Nearly Ready for the First Day of School

I’ve been working, working, working for weeks, trying to get everyone’s lessons organized for the whole year because I know myself, and I know if I don’t do it now, it’ll never get done.  Brenna and Delaney are completely ready to go.  The rest are scheduled out for at least half a year in all subjects, and all of the year in some subjects.  I had hoped to be all done by now, but I’ve been working at this around all the rest of the work and activities.  I’ve actually done really well, and I will finish it all by the end of the month.

Now, we just have to tidy up the last few corners of the school room, sharpen the pencils, and lay out fresh textbooks and notebooks and novels.  The children love the first day of school, and have been very much looking forward to this.  Me, too, actually.  Even though this homeschooling business is a lot of work.

A few weeks ago, we attended a Knights of Columbus Officer Installation Mass.  Tommy was perfectly well behaved throughout the Mass, because, of course, he knows how to behave at Mass.  But afterwards, during the speeches and acceptances and blessings, he started to get a little restless.  Not disruptive, but… mischievous, shall we say?  A very loud yawn.  A dash across the aisle to hug his Godmother.  Whispers, at varied degrees of quietness, of, “Are they done yet?”  He kept the folks around us entertained, at least.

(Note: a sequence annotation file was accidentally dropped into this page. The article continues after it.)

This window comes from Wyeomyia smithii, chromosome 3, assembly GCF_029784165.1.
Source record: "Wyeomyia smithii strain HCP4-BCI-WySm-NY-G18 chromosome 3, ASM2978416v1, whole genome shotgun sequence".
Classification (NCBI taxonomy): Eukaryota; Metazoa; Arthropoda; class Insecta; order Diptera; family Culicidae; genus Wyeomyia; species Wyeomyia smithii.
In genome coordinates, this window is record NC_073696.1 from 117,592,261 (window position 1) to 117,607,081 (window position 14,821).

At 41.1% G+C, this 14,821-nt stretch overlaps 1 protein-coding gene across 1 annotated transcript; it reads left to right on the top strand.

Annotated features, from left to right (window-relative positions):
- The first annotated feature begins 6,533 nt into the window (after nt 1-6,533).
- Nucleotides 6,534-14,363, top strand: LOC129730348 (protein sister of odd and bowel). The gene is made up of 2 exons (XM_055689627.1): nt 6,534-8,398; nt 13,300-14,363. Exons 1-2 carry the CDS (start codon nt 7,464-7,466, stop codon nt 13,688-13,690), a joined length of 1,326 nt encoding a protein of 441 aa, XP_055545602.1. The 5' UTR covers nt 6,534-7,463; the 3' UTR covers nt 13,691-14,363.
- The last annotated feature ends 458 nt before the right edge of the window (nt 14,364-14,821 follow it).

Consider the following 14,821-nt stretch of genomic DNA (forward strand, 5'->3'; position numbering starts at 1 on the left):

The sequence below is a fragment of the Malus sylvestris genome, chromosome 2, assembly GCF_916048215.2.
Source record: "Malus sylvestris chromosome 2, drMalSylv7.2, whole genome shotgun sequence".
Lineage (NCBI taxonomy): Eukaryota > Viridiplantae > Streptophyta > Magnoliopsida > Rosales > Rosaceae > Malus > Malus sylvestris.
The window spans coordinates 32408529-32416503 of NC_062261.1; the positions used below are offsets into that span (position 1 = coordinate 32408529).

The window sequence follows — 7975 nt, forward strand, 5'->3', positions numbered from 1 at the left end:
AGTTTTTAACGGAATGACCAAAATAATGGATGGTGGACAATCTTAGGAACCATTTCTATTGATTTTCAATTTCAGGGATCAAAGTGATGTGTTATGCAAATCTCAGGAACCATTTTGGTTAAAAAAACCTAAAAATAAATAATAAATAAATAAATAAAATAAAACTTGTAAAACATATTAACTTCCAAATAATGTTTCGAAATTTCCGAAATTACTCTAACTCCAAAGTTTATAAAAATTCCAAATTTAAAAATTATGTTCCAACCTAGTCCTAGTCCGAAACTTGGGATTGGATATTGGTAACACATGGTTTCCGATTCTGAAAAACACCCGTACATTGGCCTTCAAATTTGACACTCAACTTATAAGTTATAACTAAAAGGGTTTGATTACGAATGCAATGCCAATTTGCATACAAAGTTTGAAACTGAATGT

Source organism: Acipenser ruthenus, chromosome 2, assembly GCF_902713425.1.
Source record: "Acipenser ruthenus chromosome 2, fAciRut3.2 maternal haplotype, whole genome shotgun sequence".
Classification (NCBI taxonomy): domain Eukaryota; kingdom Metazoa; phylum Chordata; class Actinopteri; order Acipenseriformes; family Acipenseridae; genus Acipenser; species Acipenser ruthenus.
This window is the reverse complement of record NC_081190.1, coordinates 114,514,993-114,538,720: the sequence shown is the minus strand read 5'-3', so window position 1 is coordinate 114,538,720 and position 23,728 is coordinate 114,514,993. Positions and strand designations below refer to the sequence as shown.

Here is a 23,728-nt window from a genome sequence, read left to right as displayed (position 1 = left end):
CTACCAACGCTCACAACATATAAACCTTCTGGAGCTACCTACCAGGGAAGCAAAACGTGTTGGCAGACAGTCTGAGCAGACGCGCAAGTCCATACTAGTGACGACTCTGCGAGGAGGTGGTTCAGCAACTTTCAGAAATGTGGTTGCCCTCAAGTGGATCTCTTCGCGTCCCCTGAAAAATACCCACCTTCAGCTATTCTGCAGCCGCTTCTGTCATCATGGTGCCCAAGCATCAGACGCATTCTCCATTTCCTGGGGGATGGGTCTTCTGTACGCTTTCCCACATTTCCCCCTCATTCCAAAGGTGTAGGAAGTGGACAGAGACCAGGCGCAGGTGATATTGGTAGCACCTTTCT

At the dinner afterward, a woman we hadn’t met before walked up to me and asked, “Do you homeschool?”

“Yes, we do!” I answered with a smile.

“I thought so!” she said.  “We watched your family all through Mass, and you just don’t get relationships like that if you aren’t homeschooling.”

And I think that’s true.  These children are each other’s best friends, and we all do our best to honor and respect each other, no matter our ages.  We genuinely enjoy each other’s company, and none of us can stand to be parted for long.  My teens are in no hurry to go, and my little ones plan to stay here forever.

It’s not perfect, of course.  We sometimes get on each other’s nerves and there are almost always crumbs on my floor, but it’s as close to perfect as it gets.